Toilets In Seoul Will Be Checked Every Day To Combat Spy-Cam Porn

South Korea's capital Seoul will begin checking public toilets daily for cameras. The checks will aim to combat "spy-cam porn" which is a large issue in the city. In 2017, over 6,000 cases were reported, the BBC reported Sunday.

Seoul has tasked 50 government employees with looking for hidden cameras around the city. They have found none in two years, Yonhap reported.

Until now, public restrooms were checked for cameras once a month. Last year, 5,400 perpetrators were arrested, though only two percent were imprisoned.

Spy-cam porn uses footage taken without the subject's knowledge. Cameras are placed in locker rooms, bathrooms and store changing rooms to capture video of unsuspecting women and men. About 80 percent of those videoed are women, BBC reported.

A woman, Kim, explained a camera had been put up her skirt in a restaurant. When she grabbed the man's phone, she found a live chat room of men talking about her, she explained to the BBC on August 3.

"When I first saw the chat room, I was so shocked, my mind went blank and I started crying," Kim said. "I kept thinking, what would other people think? Will the police officer think that my clothes were too revealing? That I look cheap? I didn't tell anyone. I was afraid of being blamed. I was afraid my family, friends and people around me would look at me as these men looked at me."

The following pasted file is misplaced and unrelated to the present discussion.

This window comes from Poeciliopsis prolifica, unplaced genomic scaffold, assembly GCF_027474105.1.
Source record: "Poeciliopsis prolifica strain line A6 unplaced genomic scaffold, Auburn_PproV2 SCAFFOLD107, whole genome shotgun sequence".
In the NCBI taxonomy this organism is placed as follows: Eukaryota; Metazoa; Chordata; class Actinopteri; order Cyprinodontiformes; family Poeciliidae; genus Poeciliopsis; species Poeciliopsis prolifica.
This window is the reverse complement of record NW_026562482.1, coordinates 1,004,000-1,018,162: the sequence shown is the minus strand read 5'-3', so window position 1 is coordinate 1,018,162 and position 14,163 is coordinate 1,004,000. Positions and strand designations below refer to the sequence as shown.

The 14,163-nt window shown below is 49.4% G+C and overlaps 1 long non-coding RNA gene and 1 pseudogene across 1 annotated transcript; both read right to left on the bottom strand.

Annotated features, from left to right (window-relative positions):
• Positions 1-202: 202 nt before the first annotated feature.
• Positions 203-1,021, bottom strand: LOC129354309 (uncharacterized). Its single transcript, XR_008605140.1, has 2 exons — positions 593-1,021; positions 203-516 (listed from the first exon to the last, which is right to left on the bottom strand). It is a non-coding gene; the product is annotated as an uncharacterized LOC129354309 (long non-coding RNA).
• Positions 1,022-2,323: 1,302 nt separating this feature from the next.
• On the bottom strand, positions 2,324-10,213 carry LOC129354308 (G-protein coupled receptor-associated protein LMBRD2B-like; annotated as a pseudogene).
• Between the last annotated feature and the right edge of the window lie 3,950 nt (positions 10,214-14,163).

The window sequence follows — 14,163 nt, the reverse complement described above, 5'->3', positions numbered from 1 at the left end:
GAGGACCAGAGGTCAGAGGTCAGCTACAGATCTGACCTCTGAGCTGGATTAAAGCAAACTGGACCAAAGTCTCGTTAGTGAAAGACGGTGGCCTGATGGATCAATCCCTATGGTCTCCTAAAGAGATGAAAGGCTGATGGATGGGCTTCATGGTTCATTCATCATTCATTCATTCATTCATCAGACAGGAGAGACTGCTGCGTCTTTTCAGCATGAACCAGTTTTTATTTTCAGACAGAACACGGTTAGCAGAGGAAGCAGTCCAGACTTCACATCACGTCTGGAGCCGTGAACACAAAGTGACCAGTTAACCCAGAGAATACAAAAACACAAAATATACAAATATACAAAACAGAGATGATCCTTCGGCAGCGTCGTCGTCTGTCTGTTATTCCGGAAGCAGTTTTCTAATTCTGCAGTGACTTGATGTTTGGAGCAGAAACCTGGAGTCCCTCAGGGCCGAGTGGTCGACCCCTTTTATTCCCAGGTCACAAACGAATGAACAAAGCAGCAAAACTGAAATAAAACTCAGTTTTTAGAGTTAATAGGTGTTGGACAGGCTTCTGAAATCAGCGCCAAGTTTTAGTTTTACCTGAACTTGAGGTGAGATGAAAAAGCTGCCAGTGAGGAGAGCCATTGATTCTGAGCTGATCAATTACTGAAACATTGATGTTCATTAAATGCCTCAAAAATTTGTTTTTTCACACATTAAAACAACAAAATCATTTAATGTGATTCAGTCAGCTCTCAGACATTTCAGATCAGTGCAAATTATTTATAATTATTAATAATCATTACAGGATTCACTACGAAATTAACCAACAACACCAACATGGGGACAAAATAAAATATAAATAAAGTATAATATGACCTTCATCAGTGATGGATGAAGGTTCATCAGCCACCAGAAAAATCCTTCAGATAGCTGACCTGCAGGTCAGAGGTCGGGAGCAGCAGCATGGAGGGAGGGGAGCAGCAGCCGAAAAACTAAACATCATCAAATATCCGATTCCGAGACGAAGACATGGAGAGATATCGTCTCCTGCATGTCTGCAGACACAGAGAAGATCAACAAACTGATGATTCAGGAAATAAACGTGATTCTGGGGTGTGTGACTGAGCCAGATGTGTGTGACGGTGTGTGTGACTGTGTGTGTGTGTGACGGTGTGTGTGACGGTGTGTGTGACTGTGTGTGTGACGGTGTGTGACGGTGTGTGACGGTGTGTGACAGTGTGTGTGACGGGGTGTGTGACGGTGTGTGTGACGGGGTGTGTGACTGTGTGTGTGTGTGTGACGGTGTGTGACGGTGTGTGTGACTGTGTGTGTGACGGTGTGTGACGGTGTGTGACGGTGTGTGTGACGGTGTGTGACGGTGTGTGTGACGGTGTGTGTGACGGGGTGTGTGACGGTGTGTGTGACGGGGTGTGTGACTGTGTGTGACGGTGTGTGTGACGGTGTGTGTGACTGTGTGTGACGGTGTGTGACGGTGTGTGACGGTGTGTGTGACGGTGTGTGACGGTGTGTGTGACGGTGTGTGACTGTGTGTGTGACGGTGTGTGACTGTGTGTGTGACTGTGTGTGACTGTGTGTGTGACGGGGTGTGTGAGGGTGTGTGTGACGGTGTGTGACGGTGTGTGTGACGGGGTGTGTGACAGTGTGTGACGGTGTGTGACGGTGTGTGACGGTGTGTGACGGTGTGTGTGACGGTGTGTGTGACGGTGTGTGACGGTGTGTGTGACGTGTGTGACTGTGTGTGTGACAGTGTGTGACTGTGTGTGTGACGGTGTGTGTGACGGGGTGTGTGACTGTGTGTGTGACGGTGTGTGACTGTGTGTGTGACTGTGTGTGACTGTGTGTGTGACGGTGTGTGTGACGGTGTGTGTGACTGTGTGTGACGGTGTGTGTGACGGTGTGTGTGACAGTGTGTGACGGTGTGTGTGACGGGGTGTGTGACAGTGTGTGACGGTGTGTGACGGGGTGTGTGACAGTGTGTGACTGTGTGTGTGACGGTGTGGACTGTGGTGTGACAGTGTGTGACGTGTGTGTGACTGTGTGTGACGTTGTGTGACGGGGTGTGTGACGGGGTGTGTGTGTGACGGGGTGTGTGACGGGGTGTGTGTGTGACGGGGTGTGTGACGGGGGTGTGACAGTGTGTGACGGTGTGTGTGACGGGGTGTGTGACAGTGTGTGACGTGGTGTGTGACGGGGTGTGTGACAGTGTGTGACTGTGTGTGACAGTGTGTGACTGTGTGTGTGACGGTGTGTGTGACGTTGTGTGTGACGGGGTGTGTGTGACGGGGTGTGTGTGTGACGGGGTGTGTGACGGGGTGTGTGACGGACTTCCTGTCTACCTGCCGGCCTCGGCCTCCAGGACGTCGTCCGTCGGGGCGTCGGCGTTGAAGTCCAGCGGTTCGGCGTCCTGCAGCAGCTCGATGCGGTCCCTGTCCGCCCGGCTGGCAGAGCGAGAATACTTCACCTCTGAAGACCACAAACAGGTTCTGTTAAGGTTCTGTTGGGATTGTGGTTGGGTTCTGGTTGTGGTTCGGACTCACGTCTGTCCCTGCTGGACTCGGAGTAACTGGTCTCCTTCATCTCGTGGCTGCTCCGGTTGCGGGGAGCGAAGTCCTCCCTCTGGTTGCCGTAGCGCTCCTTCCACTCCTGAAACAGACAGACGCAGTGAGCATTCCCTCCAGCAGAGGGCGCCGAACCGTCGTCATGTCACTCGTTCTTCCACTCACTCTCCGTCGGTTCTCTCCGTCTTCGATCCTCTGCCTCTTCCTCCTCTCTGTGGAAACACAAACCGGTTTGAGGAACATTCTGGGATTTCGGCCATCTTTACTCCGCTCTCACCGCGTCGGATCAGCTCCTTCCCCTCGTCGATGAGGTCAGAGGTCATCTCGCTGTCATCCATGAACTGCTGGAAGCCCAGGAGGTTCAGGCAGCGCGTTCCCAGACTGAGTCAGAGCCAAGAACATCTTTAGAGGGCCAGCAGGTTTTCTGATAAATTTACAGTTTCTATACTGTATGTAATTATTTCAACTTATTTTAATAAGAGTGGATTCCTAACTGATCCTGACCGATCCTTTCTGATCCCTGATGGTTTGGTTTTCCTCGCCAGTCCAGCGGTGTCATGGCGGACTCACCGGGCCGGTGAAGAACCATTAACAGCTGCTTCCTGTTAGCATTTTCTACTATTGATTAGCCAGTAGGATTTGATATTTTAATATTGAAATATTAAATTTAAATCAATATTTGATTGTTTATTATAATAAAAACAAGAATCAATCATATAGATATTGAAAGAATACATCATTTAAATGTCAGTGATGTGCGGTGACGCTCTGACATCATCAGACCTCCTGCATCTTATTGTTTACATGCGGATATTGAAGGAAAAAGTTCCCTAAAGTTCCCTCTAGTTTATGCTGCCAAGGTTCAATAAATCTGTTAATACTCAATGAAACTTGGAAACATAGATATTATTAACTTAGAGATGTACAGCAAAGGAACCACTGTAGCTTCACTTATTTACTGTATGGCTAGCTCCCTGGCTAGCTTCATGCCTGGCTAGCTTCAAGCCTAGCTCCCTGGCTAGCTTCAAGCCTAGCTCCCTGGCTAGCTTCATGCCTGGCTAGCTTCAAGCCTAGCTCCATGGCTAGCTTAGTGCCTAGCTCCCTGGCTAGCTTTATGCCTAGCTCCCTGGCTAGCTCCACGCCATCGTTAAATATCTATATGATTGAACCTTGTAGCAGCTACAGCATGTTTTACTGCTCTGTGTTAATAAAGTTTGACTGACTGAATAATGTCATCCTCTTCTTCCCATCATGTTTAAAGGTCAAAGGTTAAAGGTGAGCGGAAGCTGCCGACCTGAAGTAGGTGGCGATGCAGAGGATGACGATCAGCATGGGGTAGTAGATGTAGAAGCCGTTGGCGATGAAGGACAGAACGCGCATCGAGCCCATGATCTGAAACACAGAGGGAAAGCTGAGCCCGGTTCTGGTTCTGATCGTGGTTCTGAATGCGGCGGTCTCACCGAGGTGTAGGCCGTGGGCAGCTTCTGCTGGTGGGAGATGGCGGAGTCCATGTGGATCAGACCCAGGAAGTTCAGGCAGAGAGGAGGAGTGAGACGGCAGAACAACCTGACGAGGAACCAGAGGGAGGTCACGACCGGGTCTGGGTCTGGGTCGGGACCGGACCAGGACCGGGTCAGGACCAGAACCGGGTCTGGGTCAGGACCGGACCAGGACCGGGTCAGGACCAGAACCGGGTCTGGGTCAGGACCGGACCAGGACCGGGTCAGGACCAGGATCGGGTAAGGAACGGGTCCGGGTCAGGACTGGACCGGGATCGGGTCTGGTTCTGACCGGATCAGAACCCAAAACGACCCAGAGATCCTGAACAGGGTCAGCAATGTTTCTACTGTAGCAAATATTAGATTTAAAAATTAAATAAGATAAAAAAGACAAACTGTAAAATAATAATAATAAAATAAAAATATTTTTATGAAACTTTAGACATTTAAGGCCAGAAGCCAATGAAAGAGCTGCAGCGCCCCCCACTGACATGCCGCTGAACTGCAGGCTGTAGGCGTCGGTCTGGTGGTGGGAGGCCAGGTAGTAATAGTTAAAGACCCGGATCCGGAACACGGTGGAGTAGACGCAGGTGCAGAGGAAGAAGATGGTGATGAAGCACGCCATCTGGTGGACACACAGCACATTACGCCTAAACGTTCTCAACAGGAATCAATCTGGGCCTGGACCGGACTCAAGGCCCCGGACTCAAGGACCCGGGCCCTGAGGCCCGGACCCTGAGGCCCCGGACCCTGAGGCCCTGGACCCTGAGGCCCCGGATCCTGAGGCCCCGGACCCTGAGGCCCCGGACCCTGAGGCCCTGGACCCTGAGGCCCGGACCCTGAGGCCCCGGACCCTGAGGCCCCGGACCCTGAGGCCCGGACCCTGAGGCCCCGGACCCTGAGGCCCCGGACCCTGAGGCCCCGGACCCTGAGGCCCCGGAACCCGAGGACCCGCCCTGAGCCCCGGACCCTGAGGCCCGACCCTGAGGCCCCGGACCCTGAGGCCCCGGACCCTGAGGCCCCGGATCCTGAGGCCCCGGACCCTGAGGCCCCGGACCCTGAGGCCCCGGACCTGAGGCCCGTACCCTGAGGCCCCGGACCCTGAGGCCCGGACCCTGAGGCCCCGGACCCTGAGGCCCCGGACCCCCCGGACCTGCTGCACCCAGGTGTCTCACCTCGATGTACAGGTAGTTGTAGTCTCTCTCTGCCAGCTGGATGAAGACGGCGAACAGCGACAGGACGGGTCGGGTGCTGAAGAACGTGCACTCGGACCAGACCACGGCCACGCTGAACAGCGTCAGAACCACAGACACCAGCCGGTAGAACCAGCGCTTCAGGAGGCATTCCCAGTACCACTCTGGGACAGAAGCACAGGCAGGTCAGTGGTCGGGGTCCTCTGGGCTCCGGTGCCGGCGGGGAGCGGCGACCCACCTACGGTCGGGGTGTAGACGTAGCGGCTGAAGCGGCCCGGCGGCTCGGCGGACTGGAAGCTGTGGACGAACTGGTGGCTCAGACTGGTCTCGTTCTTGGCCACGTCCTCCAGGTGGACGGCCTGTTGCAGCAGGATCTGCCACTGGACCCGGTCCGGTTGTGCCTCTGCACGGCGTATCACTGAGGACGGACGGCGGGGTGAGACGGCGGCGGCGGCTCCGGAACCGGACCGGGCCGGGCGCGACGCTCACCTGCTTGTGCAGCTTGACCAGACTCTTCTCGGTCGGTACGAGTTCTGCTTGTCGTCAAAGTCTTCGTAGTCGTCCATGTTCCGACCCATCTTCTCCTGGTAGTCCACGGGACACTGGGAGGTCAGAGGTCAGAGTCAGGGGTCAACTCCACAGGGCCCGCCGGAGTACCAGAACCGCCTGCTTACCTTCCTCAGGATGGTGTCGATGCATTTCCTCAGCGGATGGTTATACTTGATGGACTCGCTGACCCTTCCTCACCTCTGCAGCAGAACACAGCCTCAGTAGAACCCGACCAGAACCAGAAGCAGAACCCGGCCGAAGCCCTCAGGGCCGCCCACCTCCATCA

Nearly 18,000 women protested the Spy-Cam crime at a Seoul rally in July. The women fought for harsher punishments for those caught unlawfully filming, Fox News reported July 7. The protest was strictly women, many of whom wore red shirts reading "angry women will change the world."

South Korea put a law into effect in 2004, which requires smartphone cameras to make a loud shutter sound when taking a photo. There are apps that can silence the camera noise. Many cameras used in spy cam incidents are small and discreet.

The protest began with the arrest of a 25-year-old woman who took a photo of a nude male model at her university and posted it online. The quick arrest was seen as a gender issue for some who noted when a man was the victim, punishment was swift.

South Korean President Moon Jae-in ordered strict punishment for spy-cam culprits in July.

"We must make sure that the offenders suffer greater damage than the damage they inflict," he said.

Toilets In Seoul Will Be Checked Every Day To Combat Spy-Cam Porn | World